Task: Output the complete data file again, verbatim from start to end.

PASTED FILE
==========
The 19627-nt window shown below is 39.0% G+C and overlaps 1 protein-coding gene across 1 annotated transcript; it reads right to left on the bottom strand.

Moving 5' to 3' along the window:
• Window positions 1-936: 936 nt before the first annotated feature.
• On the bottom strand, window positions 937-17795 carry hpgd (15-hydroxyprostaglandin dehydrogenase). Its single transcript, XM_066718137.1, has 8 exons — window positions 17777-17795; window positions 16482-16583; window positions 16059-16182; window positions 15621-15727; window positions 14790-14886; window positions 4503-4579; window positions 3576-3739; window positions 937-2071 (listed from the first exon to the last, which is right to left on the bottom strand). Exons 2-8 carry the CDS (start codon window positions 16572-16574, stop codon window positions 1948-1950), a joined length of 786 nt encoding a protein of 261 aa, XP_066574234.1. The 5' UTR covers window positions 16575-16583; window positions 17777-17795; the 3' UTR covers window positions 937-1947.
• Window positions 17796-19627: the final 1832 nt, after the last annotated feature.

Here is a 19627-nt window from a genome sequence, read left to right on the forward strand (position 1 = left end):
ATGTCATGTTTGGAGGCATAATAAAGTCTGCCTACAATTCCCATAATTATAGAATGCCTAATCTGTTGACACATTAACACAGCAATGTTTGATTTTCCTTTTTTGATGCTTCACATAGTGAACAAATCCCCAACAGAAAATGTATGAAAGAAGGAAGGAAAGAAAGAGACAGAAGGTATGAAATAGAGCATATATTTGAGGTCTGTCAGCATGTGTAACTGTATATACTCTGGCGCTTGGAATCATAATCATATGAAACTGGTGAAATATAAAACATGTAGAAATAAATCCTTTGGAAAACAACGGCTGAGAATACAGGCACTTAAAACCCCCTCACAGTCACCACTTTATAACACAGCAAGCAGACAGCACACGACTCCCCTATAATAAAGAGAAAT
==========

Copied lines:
The 19627-nt window shown below is 39.0% G+C and overlaps 1 protein-coding gene across 1 annotated transcript; it reads right to left on the bottom strand.

Moving 5' to 3' along the window:
• Window positions 1-936: 936 nt before the first annotated feature.
• On the bottom strand, window positions 937-17795 carry hpgd (15-hydroxyprostaglandin dehydrogenase). Its single transcript, XM_066718137.1, has 8 exons — window positions 17777-17795; window positions 16482-16583; window positions 16059-16182; window positions 15621-15727; window positions 14790-14886; window positions 4503-4579; window positions 3576-3739; window positions 937-2071 (listed from the first exon to the last, which is right to left on the bottom strand). Exons 2-8 carry the CDS (start codon window positions 16572-16574, stop codon window positions 1948-1950), a joined length of 786 nt encoding a protein of 261 aa, XP_066574234.1. The 5' UTR covers window positions 16575-16583; window positions 17777-17795; the 3' UTR covers window positions 937-1947.
• Window positions 17796-19627: the final 1832 nt, after the last annotated feature.

Here is a 19627-nt window from a genome sequence, read left to right on the forward strand (position 1 = left end):
ATGTCATGTTTGGAGGCATAATAAAGTCTGCCTACAATTCCCATAATTATAGAATGCCTAATCTGTTGACACATTAACACAGCAATGTTTGATTTTCCTTTTTTGATGCTTCACATAGTGAACAAATCCCCAACAGAAAATGTATGAAAGAAGGAAGGAAAGAAAGAGACAGAAGGTATGAAATAGAGCATATATTTGAGGTCTGTCAGCATGTGTAACTGTATATACTCTGGCGCTTGGAATCATAATCATATGAAACTGGTGAAATATAAAACATGTAGAAATAAATCCTTTGGAAAACAACGGCTGAGAATACAGGCACTTAAAACCCCCTCACAGTCACCACTTTATAACACAGCAAGCAGACAGCACACGACTCCCCTATAATAAAGAGAAAT